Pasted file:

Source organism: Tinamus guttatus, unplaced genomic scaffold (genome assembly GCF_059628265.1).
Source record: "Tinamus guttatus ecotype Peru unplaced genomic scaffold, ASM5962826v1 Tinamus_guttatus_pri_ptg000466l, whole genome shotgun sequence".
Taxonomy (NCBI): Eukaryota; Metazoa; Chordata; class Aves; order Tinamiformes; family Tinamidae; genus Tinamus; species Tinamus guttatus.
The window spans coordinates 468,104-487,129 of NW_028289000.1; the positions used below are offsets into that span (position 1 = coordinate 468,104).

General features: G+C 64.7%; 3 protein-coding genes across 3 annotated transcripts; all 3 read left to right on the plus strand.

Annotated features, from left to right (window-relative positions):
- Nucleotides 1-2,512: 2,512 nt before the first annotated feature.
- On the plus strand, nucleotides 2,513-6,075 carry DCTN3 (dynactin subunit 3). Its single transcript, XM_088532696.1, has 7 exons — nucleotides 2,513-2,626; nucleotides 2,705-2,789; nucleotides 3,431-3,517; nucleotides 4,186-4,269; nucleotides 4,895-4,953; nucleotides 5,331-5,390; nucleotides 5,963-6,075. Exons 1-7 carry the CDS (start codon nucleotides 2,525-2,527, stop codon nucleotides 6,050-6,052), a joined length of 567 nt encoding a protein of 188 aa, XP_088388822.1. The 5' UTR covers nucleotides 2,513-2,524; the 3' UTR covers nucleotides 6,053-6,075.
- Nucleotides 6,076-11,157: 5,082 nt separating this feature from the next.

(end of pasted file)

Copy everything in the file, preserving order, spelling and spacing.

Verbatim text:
Source organism: Tinamus guttatus, unplaced genomic scaffold (genome assembly GCF_059628265.1).
Source record: "Tinamus guttatus ecotype Peru unplaced genomic scaffold, ASM5962826v1 Tinamus_guttatus_pri_ptg000466l, whole genome shotgun sequence".
Taxonomy (NCBI): Eukaryota; Metazoa; Chordata; class Aves; order Tinamiformes; family Tinamidae; genus Tinamus; species Tinamus guttatus.
The window spans coordinates 468,104-487,129 of NW_028289000.1; the positions used below are offsets into that span (position 1 = coordinate 468,104).

General features: G+C 64.7%; 3 protein-coding genes across 3 annotated transcripts; all 3 read left to right on the plus strand.

Annotated features, from left to right (window-relative positions):
- Nucleotides 1-2,512: 2,512 nt before the first annotated feature.
- On the plus strand, nucleotides 2,513-6,075 carry DCTN3 (dynactin subunit 3). Its single transcript, XM_088532696.1, has 7 exons — nucleotides 2,513-2,626; nucleotides 2,705-2,789; nucleotides 3,431-3,517; nucleotides 4,186-4,269; nucleotides 4,895-4,953; nucleotides 5,331-5,390; nucleotides 5,963-6,075. Exons 1-7 carry the CDS (start codon nucleotides 2,525-2,527, stop codon nucleotides 6,050-6,052), a joined length of 567 nt encoding a protein of 188 aa, XP_088388822.1. The 5' UTR covers nucleotides 2,513-2,524; the 3' UTR covers nucleotides 6,053-6,075.
- Nucleotides 6,076-11,157: 5,082 nt separating this feature from the next.